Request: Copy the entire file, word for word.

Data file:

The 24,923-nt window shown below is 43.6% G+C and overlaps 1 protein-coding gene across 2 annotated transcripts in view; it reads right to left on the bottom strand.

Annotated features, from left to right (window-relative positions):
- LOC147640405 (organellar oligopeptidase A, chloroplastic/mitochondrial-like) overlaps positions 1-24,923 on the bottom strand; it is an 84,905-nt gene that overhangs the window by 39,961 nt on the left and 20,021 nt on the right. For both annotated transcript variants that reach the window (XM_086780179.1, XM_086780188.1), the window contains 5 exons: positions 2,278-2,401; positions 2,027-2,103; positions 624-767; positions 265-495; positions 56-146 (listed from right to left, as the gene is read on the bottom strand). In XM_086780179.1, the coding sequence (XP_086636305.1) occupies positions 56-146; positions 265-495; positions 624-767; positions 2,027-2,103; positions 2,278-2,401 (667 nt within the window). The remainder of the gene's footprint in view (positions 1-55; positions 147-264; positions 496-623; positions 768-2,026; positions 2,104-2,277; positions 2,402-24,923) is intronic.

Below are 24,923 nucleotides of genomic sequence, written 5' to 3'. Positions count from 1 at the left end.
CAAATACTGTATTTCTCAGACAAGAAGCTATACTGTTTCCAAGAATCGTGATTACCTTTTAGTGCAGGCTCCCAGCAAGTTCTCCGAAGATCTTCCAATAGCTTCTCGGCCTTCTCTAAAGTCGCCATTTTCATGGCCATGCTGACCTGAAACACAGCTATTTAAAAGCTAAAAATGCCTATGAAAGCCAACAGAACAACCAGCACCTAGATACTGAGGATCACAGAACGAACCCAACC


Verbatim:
The 24,923-nt window shown below is 43.6% G+C and overlaps 1 protein-coding gene across 2 annotated transcripts in view; it reads right to left on the bottom strand.

Annotated features, from left to right (window-relative positions):
- LOC147640405 (organellar oligopeptidase A, chloroplastic/mitochondrial-like) overlaps positions 1-24,923 on the bottom strand; it is an 84,905-nt gene that overhangs the window by 39,961 nt on the left and 20,021 nt on the right. For both annotated transcript variants that reach the window (XM_086780179.1, XM_086780188.1), the window contains 5 exons: positions 2,278-2,401; positions 2,027-2,103; positions 624-767; positions 265-495; positions 56-146 (listed from right to left, as the gene is read on the bottom strand). In XM_086780179.1, the coding sequence (XP_086636305.1) occupies positions 56-146; positions 265-495; positions 624-767; positions 2,027-2,103; positions 2,278-2,401 (667 nt within the window). The remainder of the gene's footprint in view (positions 1-55; positions 147-264; positions 496-623; positions 768-2,026; positions 2,104-2,277; positions 2,402-24,923) is intronic.

Below are 24,923 nucleotides of genomic sequence, written 5' to 3'. Positions count from 1 at the left end.
CAAATACTGTATTTCTCAGACAAGAAGCTATACTGTTTCCAAGAATCGTGATTACCTTTTAGTGCAGGCTCCCAGCAAGTTCTCCGAAGATCTTCCAATAGCTTCTCGGCCTTCTCTAAAGTCGCCATTTTCATGGCCATGCTGACCTGAAACACAGCTATTTAAAAGCTAAAAATGCCTATGAAAGCCAACAGAACAACCAGCACCTAGATACTGAGGATCACAGAACGAACCCAACC